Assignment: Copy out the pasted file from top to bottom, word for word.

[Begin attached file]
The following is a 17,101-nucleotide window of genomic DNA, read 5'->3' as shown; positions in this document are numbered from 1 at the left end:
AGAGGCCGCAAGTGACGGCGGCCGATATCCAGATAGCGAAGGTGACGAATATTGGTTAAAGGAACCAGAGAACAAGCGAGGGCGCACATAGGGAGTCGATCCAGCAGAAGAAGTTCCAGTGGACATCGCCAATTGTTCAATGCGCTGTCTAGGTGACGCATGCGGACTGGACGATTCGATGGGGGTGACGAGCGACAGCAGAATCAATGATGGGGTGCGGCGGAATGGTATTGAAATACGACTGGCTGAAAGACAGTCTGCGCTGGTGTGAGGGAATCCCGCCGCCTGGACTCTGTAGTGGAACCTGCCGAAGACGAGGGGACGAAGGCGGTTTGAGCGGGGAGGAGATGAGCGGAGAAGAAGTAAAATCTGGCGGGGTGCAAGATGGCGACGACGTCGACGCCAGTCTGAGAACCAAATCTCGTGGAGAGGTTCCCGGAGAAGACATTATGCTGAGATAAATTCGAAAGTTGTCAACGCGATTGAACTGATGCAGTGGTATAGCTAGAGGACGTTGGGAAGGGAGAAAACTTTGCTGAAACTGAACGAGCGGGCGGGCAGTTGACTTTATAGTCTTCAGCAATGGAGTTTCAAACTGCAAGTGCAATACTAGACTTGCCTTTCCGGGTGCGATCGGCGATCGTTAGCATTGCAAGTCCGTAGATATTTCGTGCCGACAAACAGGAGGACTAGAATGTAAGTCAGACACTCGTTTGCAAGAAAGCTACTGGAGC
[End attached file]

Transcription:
The following is a 17,101-nucleotide window of genomic DNA, read 5'->3' as shown; positions in this document are numbered from 1 at the left end:
AGAGGCCGCAAGTGACGGCGGCCGATATCCAGATAGCGAAGGTGACGAATATTGGTTAAAGGAACCAGAGAACAAGCGAGGGCGCACATAGGGAGTCGATCCAGCAGAAGAAGTTCCAGTGGACATCGCCAATTGTTCAATGCGCTGTCTAGGTGACGCATGCGGACTGGACGATTCGATGGGGGTGACGAGCGACAGCAGAATCAATGATGGGGTGCGGCGGAATGGTATTGAAATACGACTGGCTGAAAGACAGTCTGCGCTGGTGTGAGGGAATCCCGCCGCCTGGACTCTGTAGTGGAACCTGCCGAAGACGAGGGGACGAAGGCGGTTTGAGCGGGGAGGAGATGAGCGGAGAAGAAGTAAAATCTGGCGGGGTGCAAGATGGCGACGACGTCGACGCCAGTCTGAGAACCAAATCTCGTGGAGAGGTTCCCGGAGAAGACATTATGCTGAGATAAATTCGAAAGTTGTCAACGCGATTGAACTGATGCAGTGGTATAGCTAGAGGACGTTGGGAAGGGAGAAAACTTTGCTGAAACTGAACGAGCGGGCGGGCAGTTGACTTTATAGTCTTCAGCAATGGAGTTTCAAACTGCAAGTGCAATACTAGACTTGCCTTTCCGGGTGCGATCGGCGATCGTTAGCATTGCAAGTCCGTAGATATTTCGTGCCGACAAACAGGAGGACTAGAATGTAAGTCAGACACTCGTTTGCAAGAAAGCTACTGGAGC